Visit http://www.thegreatbrainexperiment.com/ for more information, including links to download the game.
Neuroscience 2017 Professional Development Workshop
Dr. Dubinsky took part in this panel, devoted to communicating neuroscience and maintaining a career. You can watch the video at Neuronline. Dr Dubinsky talks about her work with BrainU and The Beautiful Brain: Drawings of Santiago Ramón y Cajal exhibit.
Neuroscience Outreach Group Serving Portland and Vancouver
NW Noggin is a robust, creative, and largely volunteer driven non-profit organization (EIN: 81-3885713) that brings scientists and artists and students of all ages together to share their expertise, enthuse young people about science and art, share area educational resources, and inform and excite the public about ongoing, taxpayer supported neuroscience research…
They have a web page which has some pretty interesting views of real large animal brain dissections.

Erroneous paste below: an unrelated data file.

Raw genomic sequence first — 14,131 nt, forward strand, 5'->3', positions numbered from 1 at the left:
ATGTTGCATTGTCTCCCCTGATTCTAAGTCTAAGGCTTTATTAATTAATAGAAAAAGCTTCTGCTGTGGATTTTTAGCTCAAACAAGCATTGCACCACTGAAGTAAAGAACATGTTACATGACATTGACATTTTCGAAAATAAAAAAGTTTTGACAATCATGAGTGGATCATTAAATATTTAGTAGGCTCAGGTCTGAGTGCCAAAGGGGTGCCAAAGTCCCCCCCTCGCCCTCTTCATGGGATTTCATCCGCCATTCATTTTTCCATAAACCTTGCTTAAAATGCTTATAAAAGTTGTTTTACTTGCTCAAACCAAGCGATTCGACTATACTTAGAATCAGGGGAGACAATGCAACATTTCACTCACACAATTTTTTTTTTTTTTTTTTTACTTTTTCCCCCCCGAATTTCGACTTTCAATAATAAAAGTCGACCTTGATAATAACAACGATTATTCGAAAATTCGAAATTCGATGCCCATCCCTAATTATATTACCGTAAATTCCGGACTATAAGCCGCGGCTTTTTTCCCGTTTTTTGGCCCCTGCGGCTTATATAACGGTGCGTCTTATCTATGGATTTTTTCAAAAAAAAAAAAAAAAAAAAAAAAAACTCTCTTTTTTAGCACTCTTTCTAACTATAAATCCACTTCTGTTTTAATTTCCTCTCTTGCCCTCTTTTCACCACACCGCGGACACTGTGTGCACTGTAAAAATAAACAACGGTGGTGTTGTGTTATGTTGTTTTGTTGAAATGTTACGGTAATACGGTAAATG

Neurotic Neurons: An Interactive Explanation
Here is a great illustration of synaptic plasticity. Visit the Neurotic Neurons page to play the game, then follow the links there to explore further.
Wellcome Trust Funding Projects for Teachers
From Joseph Miller of the Wellcome Trust: "There is a real appetite from teachers to know more about the neuroscience and psychology research relevant to the classroom. However the reality is that not all ‘brain-based’ resources and programmes available are based on research. To support teachers to access, understand and utilise this evidence we have funded the below projects:"